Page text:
She discusses MOOCs, and how they  allow universities to exploit the major technology trends of automation, big  data analytics and customisation; and how they enable students to unbundle  their degrees, to take only those courses they require, when they require them.  This, she says, brings into question the nature of a university education:

“If a series of digital badges from  a selection of MOOCS could provide an internationally recognised assessment of achievement,  what could this mean for three and four year degrees? In a global market, why  should courses be tied to a western ecclesiastical calendar?”

Jane’s piece inevitably raises  more questions than it answers, but when combined with the stark policy choices  that now face our politicians, it feeds my sense that universities now are on  the brink of potentially radical disruption and change – whether driven by a  further marketisation of the sector, or by the impact of technology, or a  combination of the two.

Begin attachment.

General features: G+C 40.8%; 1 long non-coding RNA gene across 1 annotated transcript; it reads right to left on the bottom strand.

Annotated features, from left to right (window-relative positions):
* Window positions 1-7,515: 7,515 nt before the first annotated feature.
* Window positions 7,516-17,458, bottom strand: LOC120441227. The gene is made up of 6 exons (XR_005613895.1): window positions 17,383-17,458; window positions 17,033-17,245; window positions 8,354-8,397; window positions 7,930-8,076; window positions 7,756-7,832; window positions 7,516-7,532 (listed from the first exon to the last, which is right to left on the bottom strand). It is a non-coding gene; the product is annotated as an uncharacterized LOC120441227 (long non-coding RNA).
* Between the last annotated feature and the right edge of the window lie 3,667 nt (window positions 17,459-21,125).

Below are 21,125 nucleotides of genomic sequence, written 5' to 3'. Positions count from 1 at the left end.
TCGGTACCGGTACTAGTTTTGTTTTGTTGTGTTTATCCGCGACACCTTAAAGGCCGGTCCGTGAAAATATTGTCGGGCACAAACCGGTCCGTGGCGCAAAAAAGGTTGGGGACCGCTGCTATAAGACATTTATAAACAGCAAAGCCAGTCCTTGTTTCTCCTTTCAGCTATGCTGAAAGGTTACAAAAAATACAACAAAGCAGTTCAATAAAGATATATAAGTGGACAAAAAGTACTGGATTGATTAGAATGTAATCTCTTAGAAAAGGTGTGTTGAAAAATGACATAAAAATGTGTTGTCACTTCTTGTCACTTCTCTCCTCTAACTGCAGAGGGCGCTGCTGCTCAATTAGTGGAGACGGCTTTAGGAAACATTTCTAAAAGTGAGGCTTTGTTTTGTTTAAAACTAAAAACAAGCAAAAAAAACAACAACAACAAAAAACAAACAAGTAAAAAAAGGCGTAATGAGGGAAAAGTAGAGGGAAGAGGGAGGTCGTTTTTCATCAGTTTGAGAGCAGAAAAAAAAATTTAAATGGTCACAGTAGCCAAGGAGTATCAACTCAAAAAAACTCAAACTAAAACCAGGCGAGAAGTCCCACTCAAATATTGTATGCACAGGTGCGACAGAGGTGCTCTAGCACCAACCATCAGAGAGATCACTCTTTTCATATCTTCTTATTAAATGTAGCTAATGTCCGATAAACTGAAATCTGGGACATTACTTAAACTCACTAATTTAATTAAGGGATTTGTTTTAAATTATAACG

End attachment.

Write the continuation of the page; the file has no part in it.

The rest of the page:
Which brings me back to the question  I started with – what idea of the university will help us adequately to  navigate these possible futures, and what form should such a university take?  As Barnett argues, the existential moment means that there are a multitude of  possible answer to this question – and, responding to Jane Den Hollander’s  questions, the ‘technological university’ may be one of those possible answers.  I’m not convinced, however that technology, in and of itself, is a sufficient  answer to this question of form and idea – technology itself should be an  enabler, not the end point.

Barnett himself suggests a range  of criteria by which this question might be answered, one of which is an  ethical one – “to what degree (he asks) does the vision reflect large ideas as  to human and social wellbeing and even flourishing? In what ways could its  vision be said to be worthwhile? Does it reflect large human principles such as  those of fairness and openness?”